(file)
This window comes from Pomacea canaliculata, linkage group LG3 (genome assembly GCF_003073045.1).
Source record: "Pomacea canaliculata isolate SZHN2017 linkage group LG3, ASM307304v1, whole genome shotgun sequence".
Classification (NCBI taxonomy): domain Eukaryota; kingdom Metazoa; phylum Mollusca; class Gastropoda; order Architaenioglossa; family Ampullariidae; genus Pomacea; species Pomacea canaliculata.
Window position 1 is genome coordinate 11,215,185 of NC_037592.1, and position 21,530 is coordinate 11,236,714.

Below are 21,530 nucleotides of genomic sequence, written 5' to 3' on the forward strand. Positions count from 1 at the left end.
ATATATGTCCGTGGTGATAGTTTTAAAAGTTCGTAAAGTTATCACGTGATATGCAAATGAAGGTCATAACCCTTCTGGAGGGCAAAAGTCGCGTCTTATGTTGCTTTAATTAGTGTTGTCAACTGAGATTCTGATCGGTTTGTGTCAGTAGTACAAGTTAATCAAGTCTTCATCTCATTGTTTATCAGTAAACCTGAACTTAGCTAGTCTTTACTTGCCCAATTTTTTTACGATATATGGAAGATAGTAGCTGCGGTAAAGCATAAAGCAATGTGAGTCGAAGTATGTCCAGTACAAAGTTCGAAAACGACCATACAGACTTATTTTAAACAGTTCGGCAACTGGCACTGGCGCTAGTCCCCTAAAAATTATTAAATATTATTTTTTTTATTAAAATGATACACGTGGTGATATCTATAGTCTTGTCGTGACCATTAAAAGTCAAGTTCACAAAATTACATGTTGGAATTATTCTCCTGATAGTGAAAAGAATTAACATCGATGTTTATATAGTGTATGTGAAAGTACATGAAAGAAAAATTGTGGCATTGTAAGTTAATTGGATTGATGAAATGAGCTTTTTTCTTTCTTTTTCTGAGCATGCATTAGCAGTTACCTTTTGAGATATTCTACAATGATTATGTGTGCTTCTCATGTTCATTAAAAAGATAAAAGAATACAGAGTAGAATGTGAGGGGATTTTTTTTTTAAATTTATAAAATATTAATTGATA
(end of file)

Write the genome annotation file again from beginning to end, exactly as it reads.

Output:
This window comes from Pomacea canaliculata, linkage group LG3 (genome assembly GCF_003073045.1).
Source record: "Pomacea canaliculata isolate SZHN2017 linkage group LG3, ASM307304v1, whole genome shotgun sequence".
Classification (NCBI taxonomy): domain Eukaryota; kingdom Metazoa; phylum Mollusca; class Gastropoda; order Architaenioglossa; family Ampullariidae; genus Pomacea; species Pomacea canaliculata.
Window position 1 is genome coordinate 11,215,185 of NC_037592.1, and position 21,530 is coordinate 11,236,714.

Below are 21,530 nucleotides of genomic sequence, written 5' to 3' on the forward strand. Positions count from 1 at the left end.
ATATATGTCCGTGGTGATAGTTTTAAAAGTTCGTAAAGTTATCACGTGATATGCAAATGAAGGTCATAACCCTTCTGGAGGGCAAAAGTCGCGTCTTATGTTGCTTTAATTAGTGTTGTCAACTGAGATTCTGATCGGTTTGTGTCAGTAGTACAAGTTAATCAAGTCTTCATCTCATTGTTTATCAGTAAACCTGAACTTAGCTAGTCTTTACTTGCCCAATTTTTTTACGATATATGGAAGATAGTAGCTGCGGTAAAGCATAAAGCAATGTGAGTCGAAGTATGTCCAGTACAAAGTTCGAAAACGACCATACAGACTTATTTTAAACAGTTCGGCAACTGGCACTGGCGCTAGTCCCCTAAAAATTATTAAATATTATTTTTTTTATTAAAATGATACACGTGGTGATATCTATAGTCTTGTCGTGACCATTAAAAGTCAAGTTCACAAAATTACATGTTGGAATTATTCTCCTGATAGTGAAAAGAATTAACATCGATGTTTATATAGTGTATGTGAAAGTACATGAAAGAAAAATTGTGGCATTGTAAGTTAATTGGATTGATGAAATGAGCTTTTTTCTTTCTTTTTCTGAGCATGCATTAGCAGTTACCTTTTGAGATATTCTACAATGATTATGTGTGCTTCTCATGTTCATTAAAAAGATAAAAGAATACAGAGTAGAATGTGAGGGGATTTTTTTTTTAAATTTATAAAATATTAATTGATA